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DuPage County divorce attorney dissipation of assets

Property division is often one of the most consequential aspects of divorce – especially for high-net-worth individuals. Some divorcing spouses reduce the value of the marital estate through excessive or careless spending or even intentionally destroying assets. This is referred to as the “dissipation of assets.” When a spouse spends money or property on a purpose not related to the marriage immediately prior to divorce, the other spouse may be entitled to compensation for the dissipated assets. Through a dissipation claim, you may be able to recover the value of assets your soon-to-be ex-spouse spent on extravagant vacations, gifts, or other unnecessary purchases.

Illinois Law Regarding Dissipation of Assets

The Illinois Marriage and Dissolution of Marriage Act (IMDMA) contains a provision defining dissipation and addressing how wasted or destroyed assets should be handled in a divorce. Dissipative spending is excessive spending that does not benefit the marriage in any way. So, spending money on groceries, home repairs, or other necessary, reasonable expenses would not qualify as dissipation. Examples of dissipation may include:

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DuPage County divorce attorney spousal maintenance

Although it occurred slightly over one year ago, it is worth understanding the changes that Illinois made to its spousal maintenance law on January 1, 2019. The law controls not just how a court can determine whether or not one spouse is owed maintenance payments from the other, but how to choose the duration and amounts of those payments. Even if you have the help of an experienced divorce attorney to guide you through the divorce process, it could benefit you to understand whether to expect a court to rule in favor of maintenance payments for you or your spouse.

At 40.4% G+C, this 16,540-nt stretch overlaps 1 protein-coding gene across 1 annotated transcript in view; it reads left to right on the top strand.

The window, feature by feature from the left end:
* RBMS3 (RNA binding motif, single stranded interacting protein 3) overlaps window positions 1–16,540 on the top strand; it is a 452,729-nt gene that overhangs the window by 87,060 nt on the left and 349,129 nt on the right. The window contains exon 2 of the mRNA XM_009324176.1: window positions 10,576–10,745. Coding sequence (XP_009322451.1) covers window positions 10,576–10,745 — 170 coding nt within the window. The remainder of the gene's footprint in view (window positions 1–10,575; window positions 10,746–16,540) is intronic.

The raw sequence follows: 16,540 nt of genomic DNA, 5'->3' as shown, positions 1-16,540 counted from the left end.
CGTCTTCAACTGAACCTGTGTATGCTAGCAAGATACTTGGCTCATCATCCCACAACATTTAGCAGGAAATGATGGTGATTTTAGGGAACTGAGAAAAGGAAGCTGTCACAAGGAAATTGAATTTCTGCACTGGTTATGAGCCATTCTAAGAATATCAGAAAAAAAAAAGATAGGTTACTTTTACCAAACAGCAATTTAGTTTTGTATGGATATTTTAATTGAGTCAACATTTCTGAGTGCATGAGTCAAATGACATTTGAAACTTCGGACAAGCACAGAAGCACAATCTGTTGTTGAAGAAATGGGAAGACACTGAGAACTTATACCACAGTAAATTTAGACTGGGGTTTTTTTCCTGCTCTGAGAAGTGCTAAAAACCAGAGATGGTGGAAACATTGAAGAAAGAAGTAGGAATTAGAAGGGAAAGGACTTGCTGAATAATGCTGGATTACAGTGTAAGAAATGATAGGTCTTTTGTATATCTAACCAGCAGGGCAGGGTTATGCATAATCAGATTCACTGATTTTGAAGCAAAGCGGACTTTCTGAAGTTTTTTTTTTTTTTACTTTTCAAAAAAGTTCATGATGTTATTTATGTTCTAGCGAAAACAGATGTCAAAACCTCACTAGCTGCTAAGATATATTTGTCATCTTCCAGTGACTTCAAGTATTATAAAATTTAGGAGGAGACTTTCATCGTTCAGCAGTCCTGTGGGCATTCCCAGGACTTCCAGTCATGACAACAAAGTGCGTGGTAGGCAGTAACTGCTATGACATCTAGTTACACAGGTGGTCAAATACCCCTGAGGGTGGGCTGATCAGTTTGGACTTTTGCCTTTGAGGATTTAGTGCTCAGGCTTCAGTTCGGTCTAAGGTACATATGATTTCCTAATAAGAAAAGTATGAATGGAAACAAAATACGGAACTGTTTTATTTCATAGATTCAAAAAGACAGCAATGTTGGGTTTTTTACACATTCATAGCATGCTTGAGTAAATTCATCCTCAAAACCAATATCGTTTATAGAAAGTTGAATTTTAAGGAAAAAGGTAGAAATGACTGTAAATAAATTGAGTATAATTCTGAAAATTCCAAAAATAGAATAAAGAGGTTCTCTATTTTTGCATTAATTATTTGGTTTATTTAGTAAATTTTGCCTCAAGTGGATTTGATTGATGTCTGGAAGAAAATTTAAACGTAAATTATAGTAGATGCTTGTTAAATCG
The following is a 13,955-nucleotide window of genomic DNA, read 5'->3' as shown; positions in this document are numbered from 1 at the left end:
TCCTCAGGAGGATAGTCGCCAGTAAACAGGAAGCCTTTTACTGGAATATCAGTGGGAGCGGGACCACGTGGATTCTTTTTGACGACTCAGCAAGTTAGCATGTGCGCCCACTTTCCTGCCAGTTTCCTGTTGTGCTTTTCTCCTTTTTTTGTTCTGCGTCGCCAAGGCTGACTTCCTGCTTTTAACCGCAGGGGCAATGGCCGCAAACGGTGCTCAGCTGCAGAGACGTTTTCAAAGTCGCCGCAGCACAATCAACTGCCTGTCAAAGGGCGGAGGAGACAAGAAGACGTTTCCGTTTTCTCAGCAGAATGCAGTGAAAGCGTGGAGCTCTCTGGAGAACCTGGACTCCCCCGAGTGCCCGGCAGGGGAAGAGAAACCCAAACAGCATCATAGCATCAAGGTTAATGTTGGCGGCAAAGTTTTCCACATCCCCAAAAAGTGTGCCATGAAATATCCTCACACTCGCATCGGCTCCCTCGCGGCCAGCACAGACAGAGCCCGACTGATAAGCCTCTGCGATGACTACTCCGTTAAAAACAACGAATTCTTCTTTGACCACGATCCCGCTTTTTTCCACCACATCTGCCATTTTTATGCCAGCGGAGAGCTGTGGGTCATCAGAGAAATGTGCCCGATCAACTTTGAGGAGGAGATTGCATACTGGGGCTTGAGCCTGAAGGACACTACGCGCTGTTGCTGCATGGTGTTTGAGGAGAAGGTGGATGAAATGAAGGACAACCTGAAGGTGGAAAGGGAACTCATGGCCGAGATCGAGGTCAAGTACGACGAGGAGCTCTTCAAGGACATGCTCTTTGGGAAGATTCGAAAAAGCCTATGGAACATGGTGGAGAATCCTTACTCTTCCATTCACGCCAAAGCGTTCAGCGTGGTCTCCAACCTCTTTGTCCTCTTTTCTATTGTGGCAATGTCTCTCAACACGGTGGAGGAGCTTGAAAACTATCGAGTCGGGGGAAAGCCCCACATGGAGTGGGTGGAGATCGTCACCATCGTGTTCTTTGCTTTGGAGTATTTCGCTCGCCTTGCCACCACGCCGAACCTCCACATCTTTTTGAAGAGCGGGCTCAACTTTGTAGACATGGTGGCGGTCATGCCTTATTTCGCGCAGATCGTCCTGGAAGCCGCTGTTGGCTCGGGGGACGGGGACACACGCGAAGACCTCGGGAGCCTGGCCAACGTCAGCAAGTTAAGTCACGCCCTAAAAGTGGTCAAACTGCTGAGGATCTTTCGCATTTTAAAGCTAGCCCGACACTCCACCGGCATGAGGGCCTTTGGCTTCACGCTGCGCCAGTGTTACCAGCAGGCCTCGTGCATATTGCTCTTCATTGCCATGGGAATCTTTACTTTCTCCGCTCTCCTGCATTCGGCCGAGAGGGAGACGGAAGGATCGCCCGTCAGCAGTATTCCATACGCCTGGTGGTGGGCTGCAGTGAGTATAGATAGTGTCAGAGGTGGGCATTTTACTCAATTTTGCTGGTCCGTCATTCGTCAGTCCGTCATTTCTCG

2019 Illinois Spousal Maintenance Law

Before deciding whether spousal maintenance applies in a divorce, the court must consider many factors, all of which are detailed in the 2019 Illinois spousal maintenance law:

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DuPage County divorce attorney QDRO

A Qualified Domestic Relations Order (QDRO) is necessary when dividing retirement savings. Without it, the payee can be subject to tax penalties, and there is no guarantee that an employer or retirement plan provider will adhere to your divorce decree alone. Because QDROs are necessary so often, most retirement plan providers have standard forms to help you and your attorney create a draft. If you suspect that the division of retirement assets will be complicated, you can still draft your own QDRO. Either way, it is worth understanding some common mistakes people make when creating QDROs and how you can avoid them. Regardless of your situation, you should work with a reputable divorce attorney you trust to ensure that your financial interests are protected.

Typical QDRO Errors

Even though many retirement plan providers have boilerplate forms for you and your attorney to use as a reference when drafting your QDRO, there are still several common mistakes that you should avoid:

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